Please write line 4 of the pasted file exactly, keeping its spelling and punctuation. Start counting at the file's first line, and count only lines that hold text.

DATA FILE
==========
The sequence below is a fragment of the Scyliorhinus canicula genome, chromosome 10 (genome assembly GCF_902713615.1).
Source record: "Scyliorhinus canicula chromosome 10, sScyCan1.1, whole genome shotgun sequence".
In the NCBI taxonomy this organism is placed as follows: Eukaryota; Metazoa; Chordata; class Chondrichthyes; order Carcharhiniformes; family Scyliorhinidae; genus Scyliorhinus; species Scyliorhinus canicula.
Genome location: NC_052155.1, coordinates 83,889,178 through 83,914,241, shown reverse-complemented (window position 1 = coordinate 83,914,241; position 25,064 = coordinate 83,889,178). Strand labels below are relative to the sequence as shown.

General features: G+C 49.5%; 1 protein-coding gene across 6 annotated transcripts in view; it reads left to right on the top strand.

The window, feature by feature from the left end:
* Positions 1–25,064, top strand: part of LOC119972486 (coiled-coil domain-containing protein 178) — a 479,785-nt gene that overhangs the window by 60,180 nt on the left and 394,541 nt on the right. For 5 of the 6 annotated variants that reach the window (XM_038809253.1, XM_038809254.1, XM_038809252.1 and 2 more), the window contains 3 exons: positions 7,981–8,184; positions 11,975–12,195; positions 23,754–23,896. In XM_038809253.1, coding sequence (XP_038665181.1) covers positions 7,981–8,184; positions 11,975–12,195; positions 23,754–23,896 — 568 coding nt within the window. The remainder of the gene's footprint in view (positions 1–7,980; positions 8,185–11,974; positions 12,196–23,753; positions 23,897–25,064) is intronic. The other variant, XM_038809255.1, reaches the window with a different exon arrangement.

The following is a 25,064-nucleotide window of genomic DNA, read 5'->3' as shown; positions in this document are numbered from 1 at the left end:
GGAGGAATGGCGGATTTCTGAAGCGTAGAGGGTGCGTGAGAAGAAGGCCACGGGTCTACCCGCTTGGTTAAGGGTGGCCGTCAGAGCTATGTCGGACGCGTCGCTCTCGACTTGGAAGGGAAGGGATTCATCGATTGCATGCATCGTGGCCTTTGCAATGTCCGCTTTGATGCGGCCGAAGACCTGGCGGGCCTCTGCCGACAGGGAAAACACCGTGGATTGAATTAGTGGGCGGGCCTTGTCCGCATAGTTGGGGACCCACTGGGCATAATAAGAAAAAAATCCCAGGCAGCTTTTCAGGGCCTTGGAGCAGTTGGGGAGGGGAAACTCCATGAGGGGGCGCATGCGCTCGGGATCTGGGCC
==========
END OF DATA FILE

Genome location: NC_052155.1, coordinates 83,889,178 through 83,914,241, shown reverse-complemented (window position 1 = coordinate 83,914,241; position 25,064 = coordinate 83,889,178). Strand labels below are relative to the sequence as shown.